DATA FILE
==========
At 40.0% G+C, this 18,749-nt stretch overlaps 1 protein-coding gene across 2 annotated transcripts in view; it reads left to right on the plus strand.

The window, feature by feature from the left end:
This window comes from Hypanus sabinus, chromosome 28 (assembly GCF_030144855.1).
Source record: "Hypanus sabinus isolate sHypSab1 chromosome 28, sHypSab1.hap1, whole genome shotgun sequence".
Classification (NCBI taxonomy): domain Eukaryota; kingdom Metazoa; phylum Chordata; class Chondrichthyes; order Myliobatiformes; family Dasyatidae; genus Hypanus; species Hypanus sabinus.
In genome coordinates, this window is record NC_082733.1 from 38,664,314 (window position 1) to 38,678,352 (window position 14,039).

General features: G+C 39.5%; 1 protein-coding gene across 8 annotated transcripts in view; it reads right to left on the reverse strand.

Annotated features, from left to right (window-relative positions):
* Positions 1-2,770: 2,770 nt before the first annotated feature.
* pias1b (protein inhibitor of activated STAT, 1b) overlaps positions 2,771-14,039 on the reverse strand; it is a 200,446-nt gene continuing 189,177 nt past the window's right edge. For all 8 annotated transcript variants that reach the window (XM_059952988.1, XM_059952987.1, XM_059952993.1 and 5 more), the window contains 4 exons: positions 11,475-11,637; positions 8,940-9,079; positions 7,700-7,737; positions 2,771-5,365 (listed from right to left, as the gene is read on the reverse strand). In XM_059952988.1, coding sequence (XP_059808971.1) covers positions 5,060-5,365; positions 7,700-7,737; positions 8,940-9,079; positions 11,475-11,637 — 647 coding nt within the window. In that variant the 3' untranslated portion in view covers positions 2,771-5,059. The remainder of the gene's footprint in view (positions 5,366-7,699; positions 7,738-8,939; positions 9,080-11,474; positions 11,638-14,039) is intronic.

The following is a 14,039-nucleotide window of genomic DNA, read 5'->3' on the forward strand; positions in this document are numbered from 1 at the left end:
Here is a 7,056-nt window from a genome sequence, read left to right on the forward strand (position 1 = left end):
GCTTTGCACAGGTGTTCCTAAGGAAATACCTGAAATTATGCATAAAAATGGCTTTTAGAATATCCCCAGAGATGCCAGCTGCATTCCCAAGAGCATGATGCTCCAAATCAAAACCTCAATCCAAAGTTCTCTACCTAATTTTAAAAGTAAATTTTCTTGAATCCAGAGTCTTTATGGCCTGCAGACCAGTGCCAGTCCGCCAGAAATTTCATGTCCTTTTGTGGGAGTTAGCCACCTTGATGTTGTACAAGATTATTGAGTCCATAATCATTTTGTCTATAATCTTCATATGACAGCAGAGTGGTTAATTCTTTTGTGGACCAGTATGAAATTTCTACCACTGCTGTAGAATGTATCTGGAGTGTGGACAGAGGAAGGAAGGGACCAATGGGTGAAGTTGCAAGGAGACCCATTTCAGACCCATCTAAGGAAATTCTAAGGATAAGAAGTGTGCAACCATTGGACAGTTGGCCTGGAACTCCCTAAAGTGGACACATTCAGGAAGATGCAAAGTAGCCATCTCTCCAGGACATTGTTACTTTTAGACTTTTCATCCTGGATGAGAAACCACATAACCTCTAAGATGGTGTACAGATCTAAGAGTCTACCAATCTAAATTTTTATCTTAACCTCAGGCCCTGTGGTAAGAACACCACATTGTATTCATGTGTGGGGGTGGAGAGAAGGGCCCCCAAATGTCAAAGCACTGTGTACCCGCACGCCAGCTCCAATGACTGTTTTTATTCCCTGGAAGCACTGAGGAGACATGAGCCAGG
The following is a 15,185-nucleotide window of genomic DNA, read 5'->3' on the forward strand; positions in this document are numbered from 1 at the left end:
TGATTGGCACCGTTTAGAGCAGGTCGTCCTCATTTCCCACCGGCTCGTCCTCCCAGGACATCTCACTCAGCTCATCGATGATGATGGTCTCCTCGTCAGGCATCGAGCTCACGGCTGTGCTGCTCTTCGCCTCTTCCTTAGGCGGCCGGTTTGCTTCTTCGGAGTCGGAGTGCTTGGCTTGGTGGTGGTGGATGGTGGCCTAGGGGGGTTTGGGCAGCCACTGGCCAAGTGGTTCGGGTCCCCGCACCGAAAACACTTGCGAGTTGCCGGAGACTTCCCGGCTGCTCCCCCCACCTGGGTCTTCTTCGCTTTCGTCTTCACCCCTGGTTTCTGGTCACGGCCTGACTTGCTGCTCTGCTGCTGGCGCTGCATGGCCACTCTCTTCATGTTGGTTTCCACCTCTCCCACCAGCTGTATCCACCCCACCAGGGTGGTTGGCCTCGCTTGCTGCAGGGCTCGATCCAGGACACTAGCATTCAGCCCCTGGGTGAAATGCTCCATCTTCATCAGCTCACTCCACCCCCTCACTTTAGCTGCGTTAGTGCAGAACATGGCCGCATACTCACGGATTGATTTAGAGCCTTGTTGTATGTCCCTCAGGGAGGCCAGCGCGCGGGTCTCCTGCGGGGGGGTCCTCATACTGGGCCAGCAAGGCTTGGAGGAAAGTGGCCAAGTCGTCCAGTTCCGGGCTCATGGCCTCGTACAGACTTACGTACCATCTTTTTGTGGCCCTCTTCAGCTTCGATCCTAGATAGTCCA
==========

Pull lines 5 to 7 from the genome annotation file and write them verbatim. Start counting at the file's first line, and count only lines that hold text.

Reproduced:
Classification (NCBI taxonomy): domain Eukaryota; kingdom Metazoa; phylum Chordata; class Chondrichthyes; order Myliobatiformes; family Dasyatidae; genus Hypanus; species Hypanus sabinus.
In genome coordinates, this window is record NC_082733.1 from 38,664,314 (window position 1) to 38,678,352 (window position 14,039).

General features: G+C 39.5%; 1 protein-coding gene across 8 annotated transcripts in view; it reads right to left on the reverse strand.